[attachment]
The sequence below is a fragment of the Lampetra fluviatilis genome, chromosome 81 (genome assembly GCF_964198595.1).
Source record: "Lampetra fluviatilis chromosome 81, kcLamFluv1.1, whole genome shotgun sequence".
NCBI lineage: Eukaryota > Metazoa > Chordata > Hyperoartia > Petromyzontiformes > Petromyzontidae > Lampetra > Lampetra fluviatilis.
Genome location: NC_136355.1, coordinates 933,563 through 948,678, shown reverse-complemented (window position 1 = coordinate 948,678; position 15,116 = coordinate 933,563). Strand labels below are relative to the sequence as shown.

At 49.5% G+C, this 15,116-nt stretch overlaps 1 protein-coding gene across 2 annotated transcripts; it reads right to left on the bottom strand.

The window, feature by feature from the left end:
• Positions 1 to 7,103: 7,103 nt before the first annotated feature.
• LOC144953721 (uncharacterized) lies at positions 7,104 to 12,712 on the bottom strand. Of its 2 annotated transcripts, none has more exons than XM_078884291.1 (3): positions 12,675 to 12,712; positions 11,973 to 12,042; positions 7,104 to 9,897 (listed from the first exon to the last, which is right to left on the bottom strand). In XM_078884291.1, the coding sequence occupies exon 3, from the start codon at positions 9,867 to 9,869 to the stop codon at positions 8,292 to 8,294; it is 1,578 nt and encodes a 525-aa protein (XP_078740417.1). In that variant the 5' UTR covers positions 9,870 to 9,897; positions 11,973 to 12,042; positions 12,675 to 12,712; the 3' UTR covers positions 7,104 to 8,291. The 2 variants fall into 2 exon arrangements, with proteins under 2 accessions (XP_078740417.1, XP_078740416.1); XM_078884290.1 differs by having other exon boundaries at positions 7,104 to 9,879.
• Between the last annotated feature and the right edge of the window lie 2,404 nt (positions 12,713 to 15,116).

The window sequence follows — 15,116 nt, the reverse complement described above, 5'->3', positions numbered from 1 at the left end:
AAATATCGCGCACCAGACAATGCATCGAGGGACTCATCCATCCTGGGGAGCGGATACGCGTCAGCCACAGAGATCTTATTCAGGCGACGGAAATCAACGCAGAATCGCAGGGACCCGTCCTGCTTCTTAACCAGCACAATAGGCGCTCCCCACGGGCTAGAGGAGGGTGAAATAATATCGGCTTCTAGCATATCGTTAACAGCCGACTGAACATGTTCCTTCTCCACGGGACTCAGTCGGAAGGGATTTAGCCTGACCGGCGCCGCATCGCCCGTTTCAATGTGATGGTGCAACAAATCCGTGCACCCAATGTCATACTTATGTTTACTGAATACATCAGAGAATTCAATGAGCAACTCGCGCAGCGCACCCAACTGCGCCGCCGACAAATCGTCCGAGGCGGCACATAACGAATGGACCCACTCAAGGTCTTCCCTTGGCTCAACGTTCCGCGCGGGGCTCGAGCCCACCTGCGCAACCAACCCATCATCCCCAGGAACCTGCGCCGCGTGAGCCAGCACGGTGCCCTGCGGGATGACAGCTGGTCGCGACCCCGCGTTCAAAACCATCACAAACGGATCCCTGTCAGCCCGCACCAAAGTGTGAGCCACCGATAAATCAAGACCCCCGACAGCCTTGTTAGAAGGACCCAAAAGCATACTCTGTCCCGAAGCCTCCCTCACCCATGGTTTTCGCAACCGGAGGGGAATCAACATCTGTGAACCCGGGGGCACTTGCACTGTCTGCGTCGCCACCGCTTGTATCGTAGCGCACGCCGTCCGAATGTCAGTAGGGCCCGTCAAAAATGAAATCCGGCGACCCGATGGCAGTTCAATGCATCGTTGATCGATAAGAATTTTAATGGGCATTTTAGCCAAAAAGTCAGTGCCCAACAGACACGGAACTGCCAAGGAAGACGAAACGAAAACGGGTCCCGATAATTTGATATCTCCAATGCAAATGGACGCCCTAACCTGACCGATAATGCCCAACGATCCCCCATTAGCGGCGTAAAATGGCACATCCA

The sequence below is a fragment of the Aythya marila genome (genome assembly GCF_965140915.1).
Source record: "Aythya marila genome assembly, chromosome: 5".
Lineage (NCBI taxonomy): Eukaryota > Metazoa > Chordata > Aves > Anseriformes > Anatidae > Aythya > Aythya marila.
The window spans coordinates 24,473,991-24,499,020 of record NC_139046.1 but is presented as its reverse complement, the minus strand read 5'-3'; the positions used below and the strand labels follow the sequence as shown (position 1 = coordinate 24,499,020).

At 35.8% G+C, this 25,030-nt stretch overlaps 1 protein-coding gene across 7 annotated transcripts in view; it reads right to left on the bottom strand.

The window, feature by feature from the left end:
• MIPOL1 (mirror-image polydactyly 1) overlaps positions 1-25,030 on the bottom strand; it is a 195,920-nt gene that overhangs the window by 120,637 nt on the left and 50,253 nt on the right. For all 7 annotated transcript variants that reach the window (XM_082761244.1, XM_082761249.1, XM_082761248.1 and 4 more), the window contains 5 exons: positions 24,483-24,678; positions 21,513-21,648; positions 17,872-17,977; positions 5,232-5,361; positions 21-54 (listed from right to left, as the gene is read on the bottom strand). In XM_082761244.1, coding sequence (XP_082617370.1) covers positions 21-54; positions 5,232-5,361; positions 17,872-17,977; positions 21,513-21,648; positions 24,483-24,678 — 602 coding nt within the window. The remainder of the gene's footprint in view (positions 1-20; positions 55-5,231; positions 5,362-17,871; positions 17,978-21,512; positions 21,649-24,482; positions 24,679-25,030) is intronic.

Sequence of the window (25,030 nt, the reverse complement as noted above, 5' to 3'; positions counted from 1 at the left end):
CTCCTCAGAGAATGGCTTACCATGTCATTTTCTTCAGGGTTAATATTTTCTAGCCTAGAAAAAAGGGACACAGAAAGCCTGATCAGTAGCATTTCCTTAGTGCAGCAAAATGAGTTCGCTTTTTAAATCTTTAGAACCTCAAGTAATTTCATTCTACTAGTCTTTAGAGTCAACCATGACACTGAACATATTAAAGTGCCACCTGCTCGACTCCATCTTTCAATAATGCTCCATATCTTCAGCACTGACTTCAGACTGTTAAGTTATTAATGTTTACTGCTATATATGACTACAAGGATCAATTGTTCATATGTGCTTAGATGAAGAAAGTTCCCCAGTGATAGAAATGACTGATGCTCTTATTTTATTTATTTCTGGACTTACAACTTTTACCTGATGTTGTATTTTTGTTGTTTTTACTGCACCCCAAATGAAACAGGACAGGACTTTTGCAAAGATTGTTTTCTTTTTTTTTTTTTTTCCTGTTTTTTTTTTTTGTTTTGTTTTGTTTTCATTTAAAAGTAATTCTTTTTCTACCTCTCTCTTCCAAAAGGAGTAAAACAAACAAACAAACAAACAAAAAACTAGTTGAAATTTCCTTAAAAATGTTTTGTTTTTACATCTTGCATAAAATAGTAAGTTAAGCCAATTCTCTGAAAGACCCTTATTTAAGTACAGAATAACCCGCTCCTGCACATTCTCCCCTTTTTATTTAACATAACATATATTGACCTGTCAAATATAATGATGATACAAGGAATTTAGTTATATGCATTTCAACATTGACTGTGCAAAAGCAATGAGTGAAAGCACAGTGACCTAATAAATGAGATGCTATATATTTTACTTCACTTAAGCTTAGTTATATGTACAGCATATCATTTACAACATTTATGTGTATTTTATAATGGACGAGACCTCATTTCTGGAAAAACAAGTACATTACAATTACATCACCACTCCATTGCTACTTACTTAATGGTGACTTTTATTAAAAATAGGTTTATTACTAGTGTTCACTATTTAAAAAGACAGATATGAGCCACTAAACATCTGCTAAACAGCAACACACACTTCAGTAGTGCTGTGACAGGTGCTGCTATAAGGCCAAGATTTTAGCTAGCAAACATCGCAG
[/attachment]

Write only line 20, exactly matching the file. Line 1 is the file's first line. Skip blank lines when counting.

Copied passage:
CTCCTCAGAGAATGGCTTACCATGTCATTTTCTTCAGGGTTAATATTTTCTAGCCTAGAAAAAAGGGACACAGAAAGCCTGATCAGTAGCATTTCCTTAGTGCAGCAAAATGAGTTCGCTTTTTAAATCTTTAGAACCTCAAGTAATTTCATTCTACTAGTCTTTAGAGTCAACCATGACACTGAACATATTAAAGTGCCACCTGCTCGACTCCATCTTTCAATAATGCTCCATATCTTCAGCACTGACTTCAGACTGTTAAGTTATTAATGTTTACTGCTATATATGACTACAAGGATCAATTGTTCATATGTGCTTAGATGAAGAAAGTTCCCCAGTGATAGAAATGACTGATGCTCTTATTTTATTTATTTCTGGACTTACAACTTTTACCTGATGTTGTATTTTTGTTGTTTTTACTGCACCCCAAATGAAACAGGACAGGACTTTTGCAAAGATTGTTTTCTTTTTTTTTTTTTTTCCTGTTTTTTTTTTTTGTTTTGTTTTGTTTTCATTTAAAAGTAATTCTTTTTCTACCTCTCTCTTCCAAAAGGAGTAAAACAAACAAACAAACAAACAAAAAACTAGTTGAAATTTCCTTAAAAATGTTTTGTTTTTACATCTTGCATAAAATAGTAAGTTAAGCCAATTCTCTGAAAGACCCTTATTTAAGTACAGAATAACCCGCTCCTGCACATTCTCCCCTTTTTATTTAACATAACATATATTGACCTGTCAAATATAATGATGATACAAGGAATTTAGTTATATGCATTTCAACATTGACTGTGCAAAAGCAATGAGTGAAAGCACAGTGACCTAATAAATGAGATGCTATATATTTTACTTCACTTAAGCTTAGTTATATGTACAGCATATCATTTACAACATTTATGTGTATTTTATAATGGACGAGACCTCATTTCTGGAAAAACAAGTACATTACAATTACATCACCACTCCATTGCTACTTACTTAATGGTGACTTTTATTAAAAATAGGTTTATTACTAGTGTTCACTATTTAAAAAGACAGATATGAGCCACTAAACATCTGCTAAACAGCAACACACACTTCAGTAGTGCTGTGACAGGTGCTGCTATAAGGCCAAGATTTTAGCTAGCAAACATCGCAG